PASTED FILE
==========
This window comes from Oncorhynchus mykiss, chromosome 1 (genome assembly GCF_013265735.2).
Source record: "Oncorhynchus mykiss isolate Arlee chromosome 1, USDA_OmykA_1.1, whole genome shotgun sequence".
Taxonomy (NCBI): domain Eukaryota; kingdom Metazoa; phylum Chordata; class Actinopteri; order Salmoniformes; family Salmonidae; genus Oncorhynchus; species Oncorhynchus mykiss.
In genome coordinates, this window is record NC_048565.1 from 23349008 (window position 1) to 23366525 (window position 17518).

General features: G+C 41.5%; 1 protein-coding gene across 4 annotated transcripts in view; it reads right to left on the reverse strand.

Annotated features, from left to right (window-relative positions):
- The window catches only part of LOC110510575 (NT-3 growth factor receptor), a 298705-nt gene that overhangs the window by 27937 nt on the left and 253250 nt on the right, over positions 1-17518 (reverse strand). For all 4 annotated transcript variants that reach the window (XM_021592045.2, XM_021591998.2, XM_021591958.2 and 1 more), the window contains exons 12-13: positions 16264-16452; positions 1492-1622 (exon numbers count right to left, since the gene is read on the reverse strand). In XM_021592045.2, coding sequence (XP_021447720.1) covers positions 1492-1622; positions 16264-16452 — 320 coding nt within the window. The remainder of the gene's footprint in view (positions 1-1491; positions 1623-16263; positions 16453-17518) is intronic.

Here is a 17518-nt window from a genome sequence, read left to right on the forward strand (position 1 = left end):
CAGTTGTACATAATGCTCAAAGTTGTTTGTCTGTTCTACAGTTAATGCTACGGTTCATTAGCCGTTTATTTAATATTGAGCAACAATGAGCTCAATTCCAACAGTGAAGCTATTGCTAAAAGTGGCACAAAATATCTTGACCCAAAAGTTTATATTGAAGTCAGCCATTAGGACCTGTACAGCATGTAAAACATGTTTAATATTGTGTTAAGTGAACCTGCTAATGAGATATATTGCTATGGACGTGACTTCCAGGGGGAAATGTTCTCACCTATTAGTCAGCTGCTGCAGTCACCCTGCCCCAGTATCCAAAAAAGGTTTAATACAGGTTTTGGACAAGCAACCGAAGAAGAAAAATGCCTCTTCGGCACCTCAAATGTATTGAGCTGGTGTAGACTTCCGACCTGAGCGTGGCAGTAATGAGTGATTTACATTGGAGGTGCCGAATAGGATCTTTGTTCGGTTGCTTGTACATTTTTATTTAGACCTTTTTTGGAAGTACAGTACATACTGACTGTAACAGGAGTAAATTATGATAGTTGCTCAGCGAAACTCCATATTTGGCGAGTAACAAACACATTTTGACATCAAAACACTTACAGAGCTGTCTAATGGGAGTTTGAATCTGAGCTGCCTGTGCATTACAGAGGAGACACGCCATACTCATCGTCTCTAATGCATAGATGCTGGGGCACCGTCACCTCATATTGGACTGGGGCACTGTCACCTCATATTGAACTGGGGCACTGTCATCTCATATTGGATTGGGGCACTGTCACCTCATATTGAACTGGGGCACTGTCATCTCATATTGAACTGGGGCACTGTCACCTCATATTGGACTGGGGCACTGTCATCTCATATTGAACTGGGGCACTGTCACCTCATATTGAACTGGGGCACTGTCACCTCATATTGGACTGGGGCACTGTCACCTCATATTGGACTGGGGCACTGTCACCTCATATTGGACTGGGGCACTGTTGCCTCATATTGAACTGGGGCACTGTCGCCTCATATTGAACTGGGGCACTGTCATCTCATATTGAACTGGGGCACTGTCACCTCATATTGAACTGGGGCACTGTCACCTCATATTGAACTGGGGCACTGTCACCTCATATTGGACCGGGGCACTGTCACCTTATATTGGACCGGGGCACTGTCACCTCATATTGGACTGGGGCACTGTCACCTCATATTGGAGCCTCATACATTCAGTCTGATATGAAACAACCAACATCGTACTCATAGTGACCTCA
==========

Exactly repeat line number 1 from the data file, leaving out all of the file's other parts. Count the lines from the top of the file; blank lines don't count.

This window comes from Oncorhynchus mykiss, chromosome 1 (genome assembly GCF_013265735.2).